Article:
Excerpts from the Walmart documentaries, "Walmart: The High Cost of Low Price", and "Is Walmart Good for America?"

 

From Dvd, Walmart:  The High Cost of Low Price

 

Lee Scott, CEO of Walmart:   We have a great relationship with the Chinese government.  They have treated us very fairly.  They actually, in what they have done, they actually, much like in the U.S., they hold us to a higher standard.  Higher standard of sanitation, higher standard of employment...

 

Interviews with Walmart factory workers in China.  

 

Girl:  My name is Weng Dupuis. ("Princess"?)  I am 21 years old. I'm from the Shengzai province.  My family plants corn, paddies, and potato.  I wanted to earn some money so that their life could be easier.  At least, I don't want their life to be too hard.  They would work from dawn until night.  They would begin to work on the farm at daybreak, and wouldn't get back until night.  I thought about working in the factory when I was in middle school.  At the time, I thought it would be interesting and exciting to work in the factory.  I left my home town on April 29 of this year, and then began to look for a job in Shengdeng (sp?)  At that time I had a friend working in that factory, who also came from my home town, so I went to see my friend each day at the factory gate, which is just in front of Wung Ni's room.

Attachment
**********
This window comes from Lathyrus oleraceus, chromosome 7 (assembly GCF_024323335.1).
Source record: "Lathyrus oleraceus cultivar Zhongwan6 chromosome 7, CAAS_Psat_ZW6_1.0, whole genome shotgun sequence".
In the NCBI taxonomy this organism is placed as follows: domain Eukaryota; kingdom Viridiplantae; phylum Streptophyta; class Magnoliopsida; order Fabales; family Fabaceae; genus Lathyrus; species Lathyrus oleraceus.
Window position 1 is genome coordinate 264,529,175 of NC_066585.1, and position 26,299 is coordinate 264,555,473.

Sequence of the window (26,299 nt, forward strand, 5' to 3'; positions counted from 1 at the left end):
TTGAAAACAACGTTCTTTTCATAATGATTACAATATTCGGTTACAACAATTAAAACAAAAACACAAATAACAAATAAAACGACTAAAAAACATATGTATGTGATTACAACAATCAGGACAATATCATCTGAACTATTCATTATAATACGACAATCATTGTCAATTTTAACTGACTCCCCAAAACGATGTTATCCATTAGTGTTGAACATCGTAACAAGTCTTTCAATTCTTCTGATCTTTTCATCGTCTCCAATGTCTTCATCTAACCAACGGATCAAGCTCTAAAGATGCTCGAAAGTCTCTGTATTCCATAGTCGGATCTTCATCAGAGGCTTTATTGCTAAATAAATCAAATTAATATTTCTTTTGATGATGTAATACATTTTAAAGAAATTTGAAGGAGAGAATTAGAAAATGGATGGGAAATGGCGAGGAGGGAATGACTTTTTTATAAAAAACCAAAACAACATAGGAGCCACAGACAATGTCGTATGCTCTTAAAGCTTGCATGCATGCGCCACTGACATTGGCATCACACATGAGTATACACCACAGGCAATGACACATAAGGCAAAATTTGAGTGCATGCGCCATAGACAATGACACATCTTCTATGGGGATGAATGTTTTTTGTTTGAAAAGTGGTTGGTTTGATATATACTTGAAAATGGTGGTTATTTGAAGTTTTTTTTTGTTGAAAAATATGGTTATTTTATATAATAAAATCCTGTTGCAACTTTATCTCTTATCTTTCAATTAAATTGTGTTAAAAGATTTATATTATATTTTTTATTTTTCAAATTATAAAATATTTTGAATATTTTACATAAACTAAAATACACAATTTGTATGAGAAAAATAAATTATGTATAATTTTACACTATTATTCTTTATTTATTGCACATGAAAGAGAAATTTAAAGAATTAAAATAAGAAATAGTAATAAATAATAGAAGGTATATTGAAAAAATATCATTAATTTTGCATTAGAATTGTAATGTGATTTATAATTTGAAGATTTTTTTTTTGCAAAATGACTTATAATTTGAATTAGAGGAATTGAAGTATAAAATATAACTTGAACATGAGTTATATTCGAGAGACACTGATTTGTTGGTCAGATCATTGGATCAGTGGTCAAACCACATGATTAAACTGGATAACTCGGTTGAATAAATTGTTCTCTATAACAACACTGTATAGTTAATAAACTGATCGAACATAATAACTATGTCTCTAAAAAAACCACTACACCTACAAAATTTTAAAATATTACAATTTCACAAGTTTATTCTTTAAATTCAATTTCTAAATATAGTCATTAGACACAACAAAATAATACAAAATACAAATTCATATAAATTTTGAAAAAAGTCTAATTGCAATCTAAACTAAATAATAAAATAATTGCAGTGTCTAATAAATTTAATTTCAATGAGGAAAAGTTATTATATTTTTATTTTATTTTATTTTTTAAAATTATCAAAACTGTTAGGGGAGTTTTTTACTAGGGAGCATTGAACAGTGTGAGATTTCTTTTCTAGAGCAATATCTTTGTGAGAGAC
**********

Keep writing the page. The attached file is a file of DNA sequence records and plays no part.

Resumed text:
Man: My name is Weng Ni (Little Bear), and I come from Hunan Province.  

 

Girl: He heard my dialect when I spoke with my friend, and then he spoke to me using the same dialect.  He asked me where I was from.  I didn't tell him the truth (laughs).  I said I was from Shangking area.  He served in the army in Shangking for a couple of years, so he can speak the Shangking dialect.  That's the way we got to know each other.